This TechNet Wiki page explains how the new UDP based push notification feature introduced with
Update Rollup 3-v3
for Exchange 2010 SP1 works. In addition, it explains how you configure a static UDP port and what you need to consider before enabling this feature.
For information on how to configure static RPC ports on an Exchange 2010 Client Access Server, the
Configuring Static RPC Ports on an Exchange 2010 Client Access Server TechNet Wiki article.
Up until Exchange Server 2010 SP1 Update Rollup 2, Exchange 2010 didn’t have support for User Datagram Protocol (UDP) notifications. When opening a mailbox using Outlook 2003, Outlook
2003 tries to register itself to receive new message notifications. However since this notification method wasn’t supported with Exchange 2010, Outlook 2003 instead reverted to polling the Exchange server for changes in the mailbox. Despite the fact that Outlook
2003 initiates the polling behavior, the Exchange server will dictate the polling frequency. By default Outlook 2003 polls the Exchange server every 60 seconds.
Because of this, the end users would see the following symptoms:
There were two methods that could be used to work around the above symptoms:
Based on customer feedback, the Exchange product group decided to re-add support for UDP notifications in Exchange 2010. This means that when
Update Rollup 3-v3
has been applied on Exchange 2010 SP1 Client Access Servers, you now have a third workaround:
Update Rollup 3-v3
has been applied to the Exchange 2010 SP1 Client Access Servers in the organization, push notifications can be enabled by creating a new DWORD registry key named “EnablePushNotifications” under the following location:
The value for the key should be set to “1” in order to enable push notifications.
In this example the source RPC port used on the CAS server is port 49517 and the destination RPC port on the machine on which Outlook 2003 is running is port 1211.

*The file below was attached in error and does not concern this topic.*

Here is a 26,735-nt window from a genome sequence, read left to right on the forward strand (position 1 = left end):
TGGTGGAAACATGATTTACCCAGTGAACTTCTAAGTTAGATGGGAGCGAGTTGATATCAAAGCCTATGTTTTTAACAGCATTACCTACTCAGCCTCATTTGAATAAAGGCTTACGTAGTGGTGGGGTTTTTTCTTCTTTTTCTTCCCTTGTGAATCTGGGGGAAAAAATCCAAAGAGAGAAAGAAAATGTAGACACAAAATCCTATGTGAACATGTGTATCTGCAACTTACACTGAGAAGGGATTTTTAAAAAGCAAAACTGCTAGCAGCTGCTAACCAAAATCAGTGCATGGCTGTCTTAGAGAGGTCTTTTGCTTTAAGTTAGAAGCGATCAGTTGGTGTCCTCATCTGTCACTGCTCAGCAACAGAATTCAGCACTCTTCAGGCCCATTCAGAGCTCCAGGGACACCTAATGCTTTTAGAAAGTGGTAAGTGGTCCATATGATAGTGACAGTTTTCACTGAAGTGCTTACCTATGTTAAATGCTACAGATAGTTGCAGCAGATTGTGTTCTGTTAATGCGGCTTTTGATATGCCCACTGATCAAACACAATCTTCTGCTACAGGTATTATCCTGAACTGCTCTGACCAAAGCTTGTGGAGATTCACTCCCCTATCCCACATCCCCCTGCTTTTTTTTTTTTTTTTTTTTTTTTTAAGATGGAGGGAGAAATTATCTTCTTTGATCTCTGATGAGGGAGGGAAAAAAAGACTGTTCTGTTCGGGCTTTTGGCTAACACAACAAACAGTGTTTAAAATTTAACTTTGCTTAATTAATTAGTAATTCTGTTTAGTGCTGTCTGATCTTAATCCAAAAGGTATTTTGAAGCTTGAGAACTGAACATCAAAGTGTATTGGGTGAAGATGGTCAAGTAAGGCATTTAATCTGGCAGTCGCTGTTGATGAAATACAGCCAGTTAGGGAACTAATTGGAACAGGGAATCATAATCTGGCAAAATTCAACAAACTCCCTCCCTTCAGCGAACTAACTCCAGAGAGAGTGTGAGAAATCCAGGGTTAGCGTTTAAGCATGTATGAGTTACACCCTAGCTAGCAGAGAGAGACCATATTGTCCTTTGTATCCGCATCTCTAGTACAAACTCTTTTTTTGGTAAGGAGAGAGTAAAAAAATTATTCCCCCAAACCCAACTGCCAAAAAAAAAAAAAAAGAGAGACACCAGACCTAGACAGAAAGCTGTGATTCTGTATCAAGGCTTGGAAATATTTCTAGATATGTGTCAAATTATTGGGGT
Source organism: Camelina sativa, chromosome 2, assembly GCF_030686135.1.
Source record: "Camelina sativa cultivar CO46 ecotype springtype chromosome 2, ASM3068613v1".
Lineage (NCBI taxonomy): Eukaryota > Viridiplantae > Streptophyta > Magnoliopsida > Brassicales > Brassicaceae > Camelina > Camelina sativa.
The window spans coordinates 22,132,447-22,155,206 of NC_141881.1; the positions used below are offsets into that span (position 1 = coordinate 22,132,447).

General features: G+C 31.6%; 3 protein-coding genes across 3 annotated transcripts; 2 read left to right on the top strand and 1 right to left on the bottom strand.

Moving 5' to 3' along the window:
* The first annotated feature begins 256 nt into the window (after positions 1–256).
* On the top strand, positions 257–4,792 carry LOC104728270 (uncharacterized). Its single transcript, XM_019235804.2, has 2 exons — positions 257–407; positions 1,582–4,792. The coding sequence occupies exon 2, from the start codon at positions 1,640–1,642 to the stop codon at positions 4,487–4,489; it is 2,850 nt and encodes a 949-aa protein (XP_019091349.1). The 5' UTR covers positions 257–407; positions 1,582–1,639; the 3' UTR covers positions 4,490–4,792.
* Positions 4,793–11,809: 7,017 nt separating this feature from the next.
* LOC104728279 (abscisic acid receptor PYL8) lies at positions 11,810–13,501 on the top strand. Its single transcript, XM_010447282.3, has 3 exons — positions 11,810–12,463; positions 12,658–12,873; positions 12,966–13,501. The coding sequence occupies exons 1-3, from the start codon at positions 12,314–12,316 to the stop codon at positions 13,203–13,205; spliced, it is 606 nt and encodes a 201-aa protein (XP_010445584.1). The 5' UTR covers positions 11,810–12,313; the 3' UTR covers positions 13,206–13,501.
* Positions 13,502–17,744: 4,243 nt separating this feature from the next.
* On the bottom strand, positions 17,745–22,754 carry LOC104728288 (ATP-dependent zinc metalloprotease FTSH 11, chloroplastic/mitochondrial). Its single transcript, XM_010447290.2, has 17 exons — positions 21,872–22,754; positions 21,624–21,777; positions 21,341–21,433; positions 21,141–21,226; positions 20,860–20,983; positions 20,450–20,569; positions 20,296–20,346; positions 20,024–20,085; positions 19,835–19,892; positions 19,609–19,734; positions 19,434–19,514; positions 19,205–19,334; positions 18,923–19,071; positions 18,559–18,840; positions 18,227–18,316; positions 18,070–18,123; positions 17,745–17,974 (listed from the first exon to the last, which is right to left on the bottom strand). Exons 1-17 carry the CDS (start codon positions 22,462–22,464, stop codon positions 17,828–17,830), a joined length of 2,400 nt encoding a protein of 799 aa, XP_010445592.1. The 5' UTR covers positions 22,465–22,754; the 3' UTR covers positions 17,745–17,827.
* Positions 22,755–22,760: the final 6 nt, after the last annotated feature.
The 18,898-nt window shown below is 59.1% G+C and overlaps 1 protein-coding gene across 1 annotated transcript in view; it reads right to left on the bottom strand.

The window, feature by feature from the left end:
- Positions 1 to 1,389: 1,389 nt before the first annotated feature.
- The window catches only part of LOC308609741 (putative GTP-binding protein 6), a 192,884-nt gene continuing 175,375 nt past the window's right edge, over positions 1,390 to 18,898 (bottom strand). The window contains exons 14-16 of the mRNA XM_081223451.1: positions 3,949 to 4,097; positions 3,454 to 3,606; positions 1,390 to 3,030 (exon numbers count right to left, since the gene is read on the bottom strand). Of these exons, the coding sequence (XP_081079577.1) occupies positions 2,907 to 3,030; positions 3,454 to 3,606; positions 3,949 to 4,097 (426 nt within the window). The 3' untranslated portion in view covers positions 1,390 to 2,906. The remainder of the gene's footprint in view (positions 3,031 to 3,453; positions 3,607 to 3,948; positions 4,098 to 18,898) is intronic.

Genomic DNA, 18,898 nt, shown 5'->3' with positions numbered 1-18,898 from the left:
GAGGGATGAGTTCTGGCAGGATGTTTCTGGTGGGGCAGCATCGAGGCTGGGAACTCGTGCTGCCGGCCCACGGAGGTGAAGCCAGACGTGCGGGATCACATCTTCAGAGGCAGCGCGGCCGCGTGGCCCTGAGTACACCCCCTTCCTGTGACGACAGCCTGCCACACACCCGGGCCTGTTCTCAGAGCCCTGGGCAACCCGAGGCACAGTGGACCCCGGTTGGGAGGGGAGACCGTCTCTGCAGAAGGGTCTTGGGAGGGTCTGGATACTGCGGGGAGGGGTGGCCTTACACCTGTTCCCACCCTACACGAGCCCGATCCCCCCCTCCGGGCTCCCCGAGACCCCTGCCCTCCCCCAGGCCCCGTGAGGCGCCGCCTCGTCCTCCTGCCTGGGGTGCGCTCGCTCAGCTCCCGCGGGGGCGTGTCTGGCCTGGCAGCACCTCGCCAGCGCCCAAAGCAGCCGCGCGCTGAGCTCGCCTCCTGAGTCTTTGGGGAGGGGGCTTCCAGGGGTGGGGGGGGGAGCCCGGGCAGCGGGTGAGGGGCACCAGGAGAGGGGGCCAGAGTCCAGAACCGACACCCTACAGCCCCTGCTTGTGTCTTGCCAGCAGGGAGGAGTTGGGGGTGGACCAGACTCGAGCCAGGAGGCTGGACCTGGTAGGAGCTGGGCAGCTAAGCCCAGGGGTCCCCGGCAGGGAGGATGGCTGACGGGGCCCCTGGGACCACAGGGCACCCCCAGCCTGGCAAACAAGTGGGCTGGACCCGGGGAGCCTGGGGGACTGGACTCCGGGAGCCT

By default Windows Server 2008 and 2008 R2 are configured with a dynamic RPC range of 49152-65535 for outbound connections. Earlier versions of Windows Server
by default used port 1025-65535 (for more details about this change see Microsoft KB article:
The default dynamic port range for TCP/IP has changed in Windows Vista and in Windows Server 2008). Also, when the Exchange 2010 Client Access server role is installed on Windows Server 2008
or 2008 R2, the dynamic RPC port range is changed to 6005-59530 and the highest usable port number is set to 60554.
If you have configured a static RPC port for the
RPC Client Access (RPC CA) service, Exchange Address Book (AB) service, and for public folder (PF) connections on the Exchange 2010 Client Access Servers within
the organization, you might wonder how you configure a static port for UDP notifications. Well, since this is all about push notifications (notifications pushed to the Outlook 2003 client), you cannot configure a static UDP port on the CAS servers. From the
CAS server perspective, we will always see a random source port within the dynamic RPC range being used. However, you can configure a static UDP port on the client side. More specifically you can configure an Outlook 2003 specific registry key that forces
CAS servers to use a static RPC destination port for push notifications.
To set static UDP port on a client machine, you need to create a DWORD registry key named “FixedUDPPort” under the following location:
The value for this key should be set to the RPC port you wish to use.
After having configured the static UDP port, you will need to restart the Outlook 2003 client.
If we use port 59534 as the static port, we can see this being reflected in NetMon as shown below.
When using a client access array and a load balancer solution to distribute client traffic across the Exchange 2010 CAS servers in the CAS array, you don't need
to create a UDP specific rule or virtual service on the load balancer solution. This is because push notifications are sent from the CAS server(s) to the Outlook 2003 client. UDP notifications do not occur from the Outlook 2003 client to the CAS server(s).
You must open the static UDP port (in this case port 59534) you decide to use for push notifications in any firewall that is placed between the Exchange 2010 CAS
servers and the client machines.